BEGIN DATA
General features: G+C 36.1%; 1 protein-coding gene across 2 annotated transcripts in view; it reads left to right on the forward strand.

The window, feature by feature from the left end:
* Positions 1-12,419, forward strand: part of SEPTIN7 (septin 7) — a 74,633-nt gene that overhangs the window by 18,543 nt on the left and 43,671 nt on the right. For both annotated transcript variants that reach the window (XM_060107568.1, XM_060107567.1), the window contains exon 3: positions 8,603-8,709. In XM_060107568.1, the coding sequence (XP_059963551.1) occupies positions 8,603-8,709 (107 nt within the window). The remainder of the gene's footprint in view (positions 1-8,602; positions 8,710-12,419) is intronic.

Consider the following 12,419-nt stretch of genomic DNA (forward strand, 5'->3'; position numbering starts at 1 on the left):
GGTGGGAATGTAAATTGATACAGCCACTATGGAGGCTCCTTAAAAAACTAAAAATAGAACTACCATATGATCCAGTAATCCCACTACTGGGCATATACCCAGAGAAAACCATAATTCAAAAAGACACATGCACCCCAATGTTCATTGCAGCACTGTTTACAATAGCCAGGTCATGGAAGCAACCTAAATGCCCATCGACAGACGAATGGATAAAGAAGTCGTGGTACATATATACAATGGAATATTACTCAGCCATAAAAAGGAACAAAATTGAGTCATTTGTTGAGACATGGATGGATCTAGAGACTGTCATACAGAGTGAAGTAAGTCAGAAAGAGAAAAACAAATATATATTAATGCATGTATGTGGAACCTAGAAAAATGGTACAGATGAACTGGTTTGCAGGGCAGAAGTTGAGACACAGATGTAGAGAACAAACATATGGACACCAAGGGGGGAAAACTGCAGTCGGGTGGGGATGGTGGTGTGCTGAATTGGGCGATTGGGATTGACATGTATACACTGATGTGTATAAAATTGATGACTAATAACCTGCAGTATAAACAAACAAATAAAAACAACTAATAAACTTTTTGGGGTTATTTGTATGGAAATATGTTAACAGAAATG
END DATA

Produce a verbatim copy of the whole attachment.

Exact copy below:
General features: G+C 36.1%; 1 protein-coding gene across 2 annotated transcripts in view; it reads left to right on the forward strand.

The window, feature by feature from the left end:
* Positions 1-12,419, forward strand: part of SEPTIN7 (septin 7) — a 74,633-nt gene that overhangs the window by 18,543 nt on the left and 43,671 nt on the right. For both annotated transcript variants that reach the window (XM_060107568.1, XM_060107567.1), the window contains exon 3: positions 8,603-8,709. In XM_060107568.1, the coding sequence (XP_059963551.1) occupies positions 8,603-8,709 (107 nt within the window). The remainder of the gene's footprint in view (positions 1-8,602; positions 8,710-12,419) is intronic.

Consider the following 12,419-nt stretch of genomic DNA (forward strand, 5'->3'; position numbering starts at 1 on the left):
GGTGGGAATGTAAATTGATACAGCCACTATGGAGGCTCCTTAAAAAACTAAAAATAGAACTACCATATGATCCAGTAATCCCACTACTGGGCATATACCCAGAGAAAACCATAATTCAAAAAGACACATGCACCCCAATGTTCATTGCAGCACTGTTTACAATAGCCAGGTCATGGAAGCAACCTAAATGCCCATCGACAGACGAATGGATAAAGAAGTCGTGGTACATATATACAATGGAATATTACTCAGCCATAAAAAGGAACAAAATTGAGTCATTTGTTGAGACATGGATGGATCTAGAGACTGTCATACAGAGTGAAGTAAGTCAGAAAGAGAAAAACAAATATATATTAATGCATGTATGTGGAACCTAGAAAAATGGTACAGATGAACTGGTTTGCAGGGCAGAAGTTGAGACACAGATGTAGAGAACAAACATATGGACACCAAGGGGGGAAAACTGCAGTCGGGTGGGGATGGTGGTGTGCTGAATTGGGCGATTGGGATTGACATGTATACACTGATGTGTATAAAATTGATGACTAATAACCTGCAGTATAAACAAACAAATAAAAACAACTAATAAACTTTTTGGGGTTATTTGTATGGAAATATGTTAACAGAAATG